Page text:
A first-ever sit-down


Following Big Tent, PMA Board and mid council leaders talk about roles, vision — and budget

by Mike Ferguson | Presbyterian News Service

The Rev. Dr. Laurie Ferguson worked with the Presbyterian Mission Agency Board and mid council leaders to help discern priorities as part of the 2021-22 budget process. (Photo by Mike Ferguson)

BALTIMORE — In advance of building the 2021-22 Presbyterian Mission Agency budget and approving the agency’s work plan, the PMA Board and representatives from about two dozen mid councils are meeting together for two days following Big Tent to discern the priorities of both groups.

The Rev. Dr. Laurie Ferguson, a pastor, therapist and organizational consultant from Tappan, N.Y., led the groups through a discernment process Sunday and Monday. Seated together at round tables, invited mid council executives and PMA Board members held what PMA Board Chair the Rev. Joe Morrow called a “participatory, collaborative conversation,” including expressions of appreciation for one another’s work as well as that of the PC(USA) staff seated behind the nearly 50 people working together.

In a letter to participants, Morrow said the consultation “will enable the PMA Board to hear from you and engage in conversations with mid-council leaders on how PMA may or may not be aligned with mid-council ministry needs in the field. It will provide meaningful feedback and advice to the PMA Board on narrowing its list of PMA mission priorities, which will impact its next budget cycle.”

Based on General Assembly actions dating back to 2008, the Presbyterian Mission Agency has identified a dozen priorities for work in the coming years. Also included is a description of the work that’s been done on each item. In alphabetical order, the 12 priorities are:

  • 1001 New Worshiping Communities
  • Church growth of new immigrant worshiping communities and congregations of color
  • Concern for civic order and civil liberties
  • Congregational vitality
  • Focus on the intersection of race, gender and class
  • Global partnerships
  • Gun violence, gospel values
  • Human trafficking
  • Interreligious relations
  • Ministry with Native Americans
  • Poverty
  • Structural racism/white supremacy

After hearing a Bible study on Matthew 25:31-46 by the Rev. Dr. Diane Moffett, the PMA’s president and executive director, the two groups told each other — and national staffers who were present to answer questions — what they appreciate about each other’s work.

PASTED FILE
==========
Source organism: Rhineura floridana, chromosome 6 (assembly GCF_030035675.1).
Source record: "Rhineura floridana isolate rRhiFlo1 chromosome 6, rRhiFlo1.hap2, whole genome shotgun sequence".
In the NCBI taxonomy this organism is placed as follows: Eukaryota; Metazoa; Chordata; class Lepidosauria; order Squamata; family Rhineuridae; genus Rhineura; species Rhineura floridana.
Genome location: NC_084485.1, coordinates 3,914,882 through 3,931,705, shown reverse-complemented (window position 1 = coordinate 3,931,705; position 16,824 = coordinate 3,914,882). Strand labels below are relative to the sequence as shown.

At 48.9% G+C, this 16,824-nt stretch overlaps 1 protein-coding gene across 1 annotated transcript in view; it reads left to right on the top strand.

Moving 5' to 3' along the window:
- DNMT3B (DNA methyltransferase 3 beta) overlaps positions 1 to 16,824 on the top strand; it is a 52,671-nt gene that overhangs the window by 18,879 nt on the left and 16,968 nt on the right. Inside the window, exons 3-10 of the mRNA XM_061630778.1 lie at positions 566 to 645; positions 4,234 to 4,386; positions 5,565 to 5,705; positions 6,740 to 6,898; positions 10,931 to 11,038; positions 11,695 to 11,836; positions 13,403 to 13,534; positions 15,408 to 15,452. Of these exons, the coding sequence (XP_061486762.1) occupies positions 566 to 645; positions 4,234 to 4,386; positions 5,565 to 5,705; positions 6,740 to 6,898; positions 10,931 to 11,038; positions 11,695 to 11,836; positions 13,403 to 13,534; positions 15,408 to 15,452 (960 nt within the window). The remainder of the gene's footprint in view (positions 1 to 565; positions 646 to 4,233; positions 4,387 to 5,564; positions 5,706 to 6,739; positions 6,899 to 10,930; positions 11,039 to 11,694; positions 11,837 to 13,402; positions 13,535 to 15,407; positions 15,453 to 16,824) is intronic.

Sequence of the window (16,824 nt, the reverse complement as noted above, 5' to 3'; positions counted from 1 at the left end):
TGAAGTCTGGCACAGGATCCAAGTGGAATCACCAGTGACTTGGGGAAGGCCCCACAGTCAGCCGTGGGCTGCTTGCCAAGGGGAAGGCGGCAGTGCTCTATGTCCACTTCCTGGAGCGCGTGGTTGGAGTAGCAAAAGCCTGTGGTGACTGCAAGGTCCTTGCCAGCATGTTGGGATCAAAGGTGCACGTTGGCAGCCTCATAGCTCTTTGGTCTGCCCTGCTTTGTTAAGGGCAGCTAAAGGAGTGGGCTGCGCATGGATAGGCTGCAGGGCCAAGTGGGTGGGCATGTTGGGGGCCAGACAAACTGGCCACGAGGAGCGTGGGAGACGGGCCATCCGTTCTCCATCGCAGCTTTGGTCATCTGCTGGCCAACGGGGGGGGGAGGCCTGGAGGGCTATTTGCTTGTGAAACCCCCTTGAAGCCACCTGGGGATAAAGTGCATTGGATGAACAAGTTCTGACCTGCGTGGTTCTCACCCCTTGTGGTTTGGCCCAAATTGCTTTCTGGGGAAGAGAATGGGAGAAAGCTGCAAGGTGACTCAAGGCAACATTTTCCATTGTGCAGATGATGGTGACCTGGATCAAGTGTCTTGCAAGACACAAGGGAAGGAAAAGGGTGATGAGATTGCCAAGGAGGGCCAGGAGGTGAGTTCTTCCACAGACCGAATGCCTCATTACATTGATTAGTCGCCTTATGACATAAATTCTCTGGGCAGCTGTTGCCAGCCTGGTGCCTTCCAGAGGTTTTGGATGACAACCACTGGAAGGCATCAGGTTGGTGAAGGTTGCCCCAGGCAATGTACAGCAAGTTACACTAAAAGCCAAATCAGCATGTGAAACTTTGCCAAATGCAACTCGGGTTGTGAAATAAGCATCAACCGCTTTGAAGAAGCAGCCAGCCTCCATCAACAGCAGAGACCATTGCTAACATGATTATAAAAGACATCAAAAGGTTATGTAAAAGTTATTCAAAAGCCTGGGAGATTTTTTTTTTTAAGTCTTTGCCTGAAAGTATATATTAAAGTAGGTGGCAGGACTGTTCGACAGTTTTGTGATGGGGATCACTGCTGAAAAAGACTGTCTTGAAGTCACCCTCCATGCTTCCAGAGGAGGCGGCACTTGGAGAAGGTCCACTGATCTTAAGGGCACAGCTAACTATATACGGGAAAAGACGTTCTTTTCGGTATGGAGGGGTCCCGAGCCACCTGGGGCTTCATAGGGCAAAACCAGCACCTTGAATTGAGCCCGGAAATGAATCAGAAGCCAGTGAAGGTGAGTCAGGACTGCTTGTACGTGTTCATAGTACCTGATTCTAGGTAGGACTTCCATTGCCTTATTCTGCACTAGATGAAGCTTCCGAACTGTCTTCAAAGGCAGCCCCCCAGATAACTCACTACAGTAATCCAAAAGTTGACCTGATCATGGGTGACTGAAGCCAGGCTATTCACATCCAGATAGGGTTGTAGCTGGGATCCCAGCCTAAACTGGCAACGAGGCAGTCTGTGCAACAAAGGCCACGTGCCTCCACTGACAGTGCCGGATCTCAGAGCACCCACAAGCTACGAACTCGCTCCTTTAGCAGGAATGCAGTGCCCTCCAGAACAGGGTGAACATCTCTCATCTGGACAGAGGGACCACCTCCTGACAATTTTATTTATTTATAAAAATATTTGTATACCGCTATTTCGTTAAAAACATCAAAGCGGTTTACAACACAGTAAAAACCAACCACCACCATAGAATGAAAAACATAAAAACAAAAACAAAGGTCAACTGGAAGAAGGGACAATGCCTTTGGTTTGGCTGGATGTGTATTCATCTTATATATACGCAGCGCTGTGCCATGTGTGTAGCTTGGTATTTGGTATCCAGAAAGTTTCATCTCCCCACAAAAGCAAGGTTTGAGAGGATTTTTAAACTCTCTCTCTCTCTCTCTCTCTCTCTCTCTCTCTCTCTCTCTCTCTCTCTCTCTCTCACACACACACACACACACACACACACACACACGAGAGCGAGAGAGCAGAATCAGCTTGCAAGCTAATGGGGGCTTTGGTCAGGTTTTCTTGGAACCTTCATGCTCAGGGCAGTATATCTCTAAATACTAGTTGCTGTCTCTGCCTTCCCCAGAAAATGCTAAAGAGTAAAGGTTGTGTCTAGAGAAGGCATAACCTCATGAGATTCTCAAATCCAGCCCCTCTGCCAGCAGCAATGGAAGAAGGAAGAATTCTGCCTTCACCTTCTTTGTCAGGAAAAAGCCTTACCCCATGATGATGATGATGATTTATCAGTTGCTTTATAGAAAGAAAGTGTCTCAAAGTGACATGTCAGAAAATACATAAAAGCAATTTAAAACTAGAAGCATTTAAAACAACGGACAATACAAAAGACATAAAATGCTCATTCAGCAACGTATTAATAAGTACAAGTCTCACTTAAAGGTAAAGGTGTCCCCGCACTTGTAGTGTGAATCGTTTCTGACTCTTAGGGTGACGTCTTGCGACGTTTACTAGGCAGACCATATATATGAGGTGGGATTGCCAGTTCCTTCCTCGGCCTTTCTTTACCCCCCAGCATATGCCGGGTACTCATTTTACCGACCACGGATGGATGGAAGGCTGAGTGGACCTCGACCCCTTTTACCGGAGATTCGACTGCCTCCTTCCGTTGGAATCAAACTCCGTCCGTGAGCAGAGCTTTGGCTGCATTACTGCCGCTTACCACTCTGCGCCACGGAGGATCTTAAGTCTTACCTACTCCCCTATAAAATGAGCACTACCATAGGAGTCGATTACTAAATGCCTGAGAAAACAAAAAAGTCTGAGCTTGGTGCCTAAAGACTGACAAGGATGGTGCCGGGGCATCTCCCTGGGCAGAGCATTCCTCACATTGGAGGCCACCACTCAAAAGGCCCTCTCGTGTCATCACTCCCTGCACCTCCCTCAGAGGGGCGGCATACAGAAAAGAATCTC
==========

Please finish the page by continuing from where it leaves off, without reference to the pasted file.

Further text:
Mid council leaders were thanked for being “the glue of the church,” for providing “fearless leadership and not being afraid to fail,” for “making (stuff) happen,” for being “the foundation of the connectional church,” for “doing the work the church expects sometimes without the resources to do that work,” for “all the times you’ve had to say ‘no’ for the fidelity of the gospel,” and for being “partners and challengers,” among other accolades.

Mid council leaders then thanked the PMA Board for these things, among others: having the courage to change, dealing “with mundane stuff and having vision,” “standing up for justice when it is unpopular,” and for members’ “commitment to service in challenging times.”

In addition, both groups thanked PMA staff in attendance.

After lengthy discussion around the tables, the groups couldn’t reach consensus on pushing any of the 12 priorities to the top of the list.

“These are needs, no doubt,” said Warren Lesane, the PMA Board’s vice chair. “But I don’t see a lot of risk-taking. We are comfortable Presbyterians. I don’t get in my gut our willingness to take risk.”

Asked to report on the discussion around each table, numerous needs emerged. Among them:

  • Equipping people to do ministry in a deeper way
  • Helping membership at new worshiping communities to be counted and heard
  • Helping communities have “unity of heart”
  • Coaching initiatives and programs for first-time pastors
  • Providing more pastoral leadership for rural and ethnic communities
  • Supporting mid councils in transition or reinventing themselves.

The Rev. Dr. Ray Jones, director of Theology, Formation and Evangelism, said that after hearing the Rev. Dr. Renita Weems preach last week at Big Tent on Reuben’s attempts to appease his brothers, “I don’t want to appease people anymore. I don’t want to compromise with things that are evil to make people happy. Developing disciples and congregations to dismantle racism and poverty — that’s what I’m committed to.”

The Rev. José Luis Casal, who’s retiring Aug. 15 as director of World Mission, said he too was moved and challenged by Weems’ sermon — “not to be the older brother who didn’t heal the dreamer (Joseph), no. I was moved to be the dreamer … Allow us to dream with you in your neighborhoods and in your local congregations. This is the only way to be the church … Help us and help yourselves. That’s my only recommendation to this group here.”

On Monday, the Board voted to use a document developed over the two days of meeting as a working tool for advancing the upcoming budget process.

Included in the document are such outcomes as standardized training for commissioned ruling elders, reserving funds for General Assembly priorities, leadership development for mid councils and the dissemination of Matthew 25 stories already occurring across the denomination.


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